Motherhood and Love

Growing up, Mother’s Day was a big celebration in our home.  Although I was unable to have children, I do know the wonder of new life through my siblings’ babies, and now through my nieces and nephews.  Just two weeks ago, our family welcomed a baby girl, Bricelynn.  As I held her in my arms, I was overcome with the wonder of her little face, her small lips, her tiny hands, her nose that is so perfect.

The sanctity of motherhood is great.  Many of us grew up surrounded by our mother, grandmothers, brothers, and fathers that truly loved us.  They gave us their unending love – nurturing us and perhaps teasing us in the next breath.  Our mothers raised us, teaching us right from wrong, loving us the whole way.  Your mother probably read to you and taught you how to pray.  Did she stand by you when you were happy, and hold your hand when you cried? – and love you no matter what?

Mine did.  I was blessed to grow up in a family that knew God’s love.  I read a book last week titled,  What My Mother and I Don’t Talk About.  It’s a collection of essays, and I soon realized that so many people had horrible experiences with their mothers and fathers.  For these individuals, C.S. Lewis wrote that people can “never pin their whole faith on a human being”.  Rather, all of us, must look towards the example of Jesus, born and raised as a human – suffering and dying for our sins.

Our birth parents’ actions profoundly affect our lives.  We’re hungry for love and angry when we’re rejected.  We want to give love, and have it given in return.  Love is incredibly simple and terribly complex at the same time.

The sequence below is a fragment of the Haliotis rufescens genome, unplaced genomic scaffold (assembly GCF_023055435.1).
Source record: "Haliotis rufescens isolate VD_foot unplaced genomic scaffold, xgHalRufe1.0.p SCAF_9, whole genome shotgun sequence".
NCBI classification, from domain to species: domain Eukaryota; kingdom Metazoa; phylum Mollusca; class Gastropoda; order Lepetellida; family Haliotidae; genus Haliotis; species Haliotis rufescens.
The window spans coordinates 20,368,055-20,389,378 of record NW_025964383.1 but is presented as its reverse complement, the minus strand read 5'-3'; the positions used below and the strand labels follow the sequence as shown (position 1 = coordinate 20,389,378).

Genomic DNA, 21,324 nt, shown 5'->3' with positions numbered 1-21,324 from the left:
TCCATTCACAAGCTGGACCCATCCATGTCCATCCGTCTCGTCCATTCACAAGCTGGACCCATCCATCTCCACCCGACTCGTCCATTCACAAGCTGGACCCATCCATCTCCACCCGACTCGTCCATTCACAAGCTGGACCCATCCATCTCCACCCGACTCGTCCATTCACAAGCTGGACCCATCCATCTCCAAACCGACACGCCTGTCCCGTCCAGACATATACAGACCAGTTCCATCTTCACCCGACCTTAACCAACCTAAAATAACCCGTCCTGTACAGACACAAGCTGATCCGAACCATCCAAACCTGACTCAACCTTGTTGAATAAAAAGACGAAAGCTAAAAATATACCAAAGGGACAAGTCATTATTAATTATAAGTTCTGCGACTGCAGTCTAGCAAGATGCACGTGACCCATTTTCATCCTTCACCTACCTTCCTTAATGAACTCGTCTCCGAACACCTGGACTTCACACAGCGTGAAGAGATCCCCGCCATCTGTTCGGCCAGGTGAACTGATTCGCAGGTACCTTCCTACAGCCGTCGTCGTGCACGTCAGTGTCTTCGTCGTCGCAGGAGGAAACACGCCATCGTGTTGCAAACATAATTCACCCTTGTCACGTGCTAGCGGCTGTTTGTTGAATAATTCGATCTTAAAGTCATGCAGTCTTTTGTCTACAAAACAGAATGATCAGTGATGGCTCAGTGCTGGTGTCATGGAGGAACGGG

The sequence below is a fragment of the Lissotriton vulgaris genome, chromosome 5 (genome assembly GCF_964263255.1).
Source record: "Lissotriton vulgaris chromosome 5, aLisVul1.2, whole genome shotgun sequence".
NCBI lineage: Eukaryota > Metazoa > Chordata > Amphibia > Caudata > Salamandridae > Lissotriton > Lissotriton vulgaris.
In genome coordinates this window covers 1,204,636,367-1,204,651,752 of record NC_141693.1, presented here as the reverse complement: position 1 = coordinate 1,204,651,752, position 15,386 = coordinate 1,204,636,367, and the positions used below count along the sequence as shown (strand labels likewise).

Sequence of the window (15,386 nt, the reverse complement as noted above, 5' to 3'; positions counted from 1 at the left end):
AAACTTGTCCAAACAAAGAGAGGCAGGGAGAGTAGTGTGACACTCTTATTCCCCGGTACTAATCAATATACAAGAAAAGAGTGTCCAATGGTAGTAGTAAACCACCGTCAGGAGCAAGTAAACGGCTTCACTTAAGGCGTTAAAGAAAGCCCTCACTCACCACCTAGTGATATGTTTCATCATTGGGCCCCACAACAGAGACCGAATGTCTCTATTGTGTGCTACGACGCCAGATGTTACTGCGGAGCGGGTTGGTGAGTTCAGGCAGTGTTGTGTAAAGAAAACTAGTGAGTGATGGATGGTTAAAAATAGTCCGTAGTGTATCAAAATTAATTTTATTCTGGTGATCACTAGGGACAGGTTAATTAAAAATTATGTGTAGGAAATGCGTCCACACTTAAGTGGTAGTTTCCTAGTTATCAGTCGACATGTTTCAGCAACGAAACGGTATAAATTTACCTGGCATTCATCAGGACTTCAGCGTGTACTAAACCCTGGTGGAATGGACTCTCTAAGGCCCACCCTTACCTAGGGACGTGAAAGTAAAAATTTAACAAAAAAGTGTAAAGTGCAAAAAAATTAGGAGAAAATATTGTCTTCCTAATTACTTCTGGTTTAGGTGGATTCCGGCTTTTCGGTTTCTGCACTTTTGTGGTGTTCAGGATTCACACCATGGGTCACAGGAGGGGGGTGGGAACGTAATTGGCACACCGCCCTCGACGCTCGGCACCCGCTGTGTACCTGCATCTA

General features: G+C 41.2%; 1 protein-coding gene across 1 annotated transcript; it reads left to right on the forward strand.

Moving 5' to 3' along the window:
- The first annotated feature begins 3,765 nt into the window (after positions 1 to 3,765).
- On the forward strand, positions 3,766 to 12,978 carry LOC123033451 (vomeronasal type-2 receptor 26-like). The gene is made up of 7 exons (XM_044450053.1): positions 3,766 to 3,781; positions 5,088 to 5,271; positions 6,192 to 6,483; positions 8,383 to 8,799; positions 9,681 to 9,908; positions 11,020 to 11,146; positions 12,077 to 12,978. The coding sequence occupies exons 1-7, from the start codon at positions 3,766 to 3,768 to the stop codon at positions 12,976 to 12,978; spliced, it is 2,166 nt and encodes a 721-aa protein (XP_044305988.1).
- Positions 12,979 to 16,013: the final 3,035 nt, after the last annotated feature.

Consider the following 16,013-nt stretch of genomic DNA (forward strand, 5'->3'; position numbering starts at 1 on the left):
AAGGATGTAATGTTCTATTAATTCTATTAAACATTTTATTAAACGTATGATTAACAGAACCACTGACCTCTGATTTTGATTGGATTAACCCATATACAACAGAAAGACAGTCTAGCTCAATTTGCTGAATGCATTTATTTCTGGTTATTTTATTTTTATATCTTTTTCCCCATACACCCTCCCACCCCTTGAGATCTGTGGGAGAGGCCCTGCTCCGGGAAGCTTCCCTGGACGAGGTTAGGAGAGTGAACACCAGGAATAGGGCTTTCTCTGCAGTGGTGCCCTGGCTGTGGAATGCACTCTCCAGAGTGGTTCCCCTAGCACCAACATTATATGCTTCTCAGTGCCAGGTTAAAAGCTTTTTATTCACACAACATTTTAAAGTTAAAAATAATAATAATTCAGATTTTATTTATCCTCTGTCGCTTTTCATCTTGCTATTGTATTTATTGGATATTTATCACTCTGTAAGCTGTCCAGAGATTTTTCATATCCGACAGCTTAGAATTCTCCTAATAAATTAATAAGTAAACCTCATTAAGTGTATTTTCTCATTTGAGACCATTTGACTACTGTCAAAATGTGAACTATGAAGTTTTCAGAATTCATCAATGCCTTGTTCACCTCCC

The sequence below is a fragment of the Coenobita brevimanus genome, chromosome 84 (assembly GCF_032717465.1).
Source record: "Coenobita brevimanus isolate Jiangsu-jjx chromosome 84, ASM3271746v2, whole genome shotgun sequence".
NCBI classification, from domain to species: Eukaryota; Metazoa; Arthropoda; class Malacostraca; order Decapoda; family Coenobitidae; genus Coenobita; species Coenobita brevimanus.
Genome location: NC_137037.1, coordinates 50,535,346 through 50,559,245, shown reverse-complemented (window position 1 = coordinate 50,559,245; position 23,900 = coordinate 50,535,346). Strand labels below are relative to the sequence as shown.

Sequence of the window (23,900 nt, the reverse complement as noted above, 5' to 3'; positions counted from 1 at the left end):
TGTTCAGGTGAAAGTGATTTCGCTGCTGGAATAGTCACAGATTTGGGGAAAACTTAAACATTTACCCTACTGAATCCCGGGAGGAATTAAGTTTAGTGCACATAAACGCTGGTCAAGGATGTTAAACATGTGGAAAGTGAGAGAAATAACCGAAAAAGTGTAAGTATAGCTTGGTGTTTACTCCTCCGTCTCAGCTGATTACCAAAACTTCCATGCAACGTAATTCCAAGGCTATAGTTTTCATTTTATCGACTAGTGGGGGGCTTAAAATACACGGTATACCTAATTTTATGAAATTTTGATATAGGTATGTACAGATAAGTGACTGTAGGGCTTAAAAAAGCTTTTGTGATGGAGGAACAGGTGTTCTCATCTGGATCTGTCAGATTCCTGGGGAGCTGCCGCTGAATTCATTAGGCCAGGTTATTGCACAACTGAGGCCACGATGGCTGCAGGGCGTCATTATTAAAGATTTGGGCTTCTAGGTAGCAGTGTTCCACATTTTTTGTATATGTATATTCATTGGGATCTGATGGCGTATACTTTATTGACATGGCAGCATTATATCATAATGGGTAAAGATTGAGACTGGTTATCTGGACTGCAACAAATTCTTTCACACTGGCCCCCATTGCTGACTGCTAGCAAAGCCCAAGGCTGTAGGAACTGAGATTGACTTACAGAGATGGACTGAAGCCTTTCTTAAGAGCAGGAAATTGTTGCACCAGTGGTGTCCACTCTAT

But with God, love is simple and easy – God always loves us.  We don’t have to search for His love – He finds US.  He came to us through His Son, Jesus.  Jesus tells us “abide in my love”.  Jesus loves all of us.  He won’t wander away if you get angry at Him or if you forget Him.  You can feel safe in Jesus’ love.  His love will change your life.  Karl Barth, the theologian, defined God as “the One who loves”.  God loves us even when we do not love ourselves.

So, this week, as we recall the blessings of our mothers, remember those that were not blessed with warm, cuddly mothers, those who want children but are having difficulty conceiving, and those who are not yet thinking of having children.  Motherhood, like God’s love, is intergenerational.   We are part of the mothers that are in our heritage, and for many of us, we will be part of the future mothers.

Remember especially those who don’t yet know God’s unconditional love.  The fierceness and protectiveness of a mother’s love is still unparalleled to God’s love for us.

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